Baseball is held to a higher PED standard: so what?

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Bud Selig says what everyone else already knows:

Commissioner Bud Selig said that baseball draws more attention and
criticism for its steroid revelations than does football during a radio
interview on Tuesday.

“We are held to a higher and different standard,” Selig said during a 17-minute appearance on the Dan Patrick Show.

The Commissioner engaged in discussion of the NFL’s Pittsburgh
Steelers, whose four-time Super Bowl championship teams from 1975-80
have been alleged to have conducted in widespread use of steroids and
included players who later admitted to using performance-enhancing
drugs. “We have to be very careful that we don’t overreact to a
situation,” Selig said. “For instance, the comment in football that
came out about the great Steelers teams of the ‘. Should they take
those Super Bowls away from the Rooneys? I don’t think so.

I don’t know that we should be surprised about the different standards,
and I don’t know that we should even be bothered by them. At least not
too terribly.

It’s a fact that baseball lagged way behind football in instituting
its testing regime, and to large degrees was dragged kicking and
screaming into the testing world. When that happens, you have to expect
that you’re going to be criticized. This is especially true given that,
because of the delay in getting to where we are now, baseball caused
itself to go through a series of high-profile reveals (Bonds, Clemens,
A-Rod, Sosa, the whole of the Mitchell Report) that football never had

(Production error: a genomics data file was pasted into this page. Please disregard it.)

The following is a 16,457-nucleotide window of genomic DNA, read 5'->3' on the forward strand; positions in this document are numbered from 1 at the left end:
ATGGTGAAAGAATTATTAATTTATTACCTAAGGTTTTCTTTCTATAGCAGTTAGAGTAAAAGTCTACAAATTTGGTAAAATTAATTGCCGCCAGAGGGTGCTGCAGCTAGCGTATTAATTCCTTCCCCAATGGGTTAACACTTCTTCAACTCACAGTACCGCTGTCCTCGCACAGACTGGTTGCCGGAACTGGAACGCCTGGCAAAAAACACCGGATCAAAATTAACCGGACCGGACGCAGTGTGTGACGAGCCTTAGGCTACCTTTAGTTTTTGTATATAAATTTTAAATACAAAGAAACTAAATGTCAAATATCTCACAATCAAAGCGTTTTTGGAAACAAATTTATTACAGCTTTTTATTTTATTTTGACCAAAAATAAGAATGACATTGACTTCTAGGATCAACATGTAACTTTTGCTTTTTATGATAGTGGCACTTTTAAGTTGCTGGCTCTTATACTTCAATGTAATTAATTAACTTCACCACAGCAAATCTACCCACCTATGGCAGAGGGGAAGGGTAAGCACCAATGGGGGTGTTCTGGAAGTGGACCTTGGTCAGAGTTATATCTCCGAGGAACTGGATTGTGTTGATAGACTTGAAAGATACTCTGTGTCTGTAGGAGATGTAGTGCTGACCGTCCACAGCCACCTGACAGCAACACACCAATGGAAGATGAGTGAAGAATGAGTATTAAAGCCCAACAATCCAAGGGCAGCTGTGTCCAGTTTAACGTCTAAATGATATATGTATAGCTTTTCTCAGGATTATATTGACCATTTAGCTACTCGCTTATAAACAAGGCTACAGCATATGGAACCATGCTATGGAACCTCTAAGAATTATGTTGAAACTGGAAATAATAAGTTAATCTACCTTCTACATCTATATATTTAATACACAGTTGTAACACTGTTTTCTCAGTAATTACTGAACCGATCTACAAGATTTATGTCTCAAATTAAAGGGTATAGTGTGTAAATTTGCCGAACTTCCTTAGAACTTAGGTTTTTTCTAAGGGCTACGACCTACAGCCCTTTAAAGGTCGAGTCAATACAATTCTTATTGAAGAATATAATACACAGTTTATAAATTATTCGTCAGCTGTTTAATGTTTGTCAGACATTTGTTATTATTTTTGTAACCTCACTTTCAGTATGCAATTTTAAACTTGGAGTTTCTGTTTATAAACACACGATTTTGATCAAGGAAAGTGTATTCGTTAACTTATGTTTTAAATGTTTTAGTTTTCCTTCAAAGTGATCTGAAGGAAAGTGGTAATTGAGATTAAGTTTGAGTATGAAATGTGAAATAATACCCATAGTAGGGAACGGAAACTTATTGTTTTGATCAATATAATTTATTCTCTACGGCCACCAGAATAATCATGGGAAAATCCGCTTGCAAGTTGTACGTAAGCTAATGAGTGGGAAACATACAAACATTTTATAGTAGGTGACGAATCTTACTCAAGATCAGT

to endure.

As for the criticism itself? I view it as akin to the difference
between having a parent who’s hard on you as opposed to having one that
doesn’t give a crap. Sure, neither is ideal, but there’s something good
to be said about people caring enough about the integrity of baseball,
its records, and the health of its players to criticize the game, even
if they go overboard about it from time to time. It tells me that
baseball still matters to people, and that’s important. As for
football? I get the sense that people largely don’t care about such
issues. They simply want to be entertained, and it’s far more
entertaining to watch faceless, gigantic dudes bash into one another
than to see smaller guys do it.

Given that they change the rules and the length of the seasons every
couple of decades, there is little magic to the NFL record book. What’s
worse, given how short the average NFL career is, there is little
opportunity for fans to get close to the players. I question whether a
large number of NFL fans know or care just how damaging the sport is to
the men who play it. I question whether they realize the alarmingly
high mortality rate among NFL players from the 70s and 80s. If they
did, one would think that there would be far more scrutiny of PEDs in
football — PEDs that almost certainly still persist no matter how long
the testing regime has been in place — than there currently is. But it
isn’t there, and that tells you something about the average football
fan or writer’s reltionship to the game.

So even if I, like Bud Selig, occasionally note the unfairness of
baseball’s heightened standard, I’m more or less fine with it, and Bud
should be too. Baseball is a better game than football in my view, and
the passions it provokes are merely evidence of its underlying
greatness.

Are the Cardinals about to go on a free agent binge?

John Mozeliak AP
Associated Press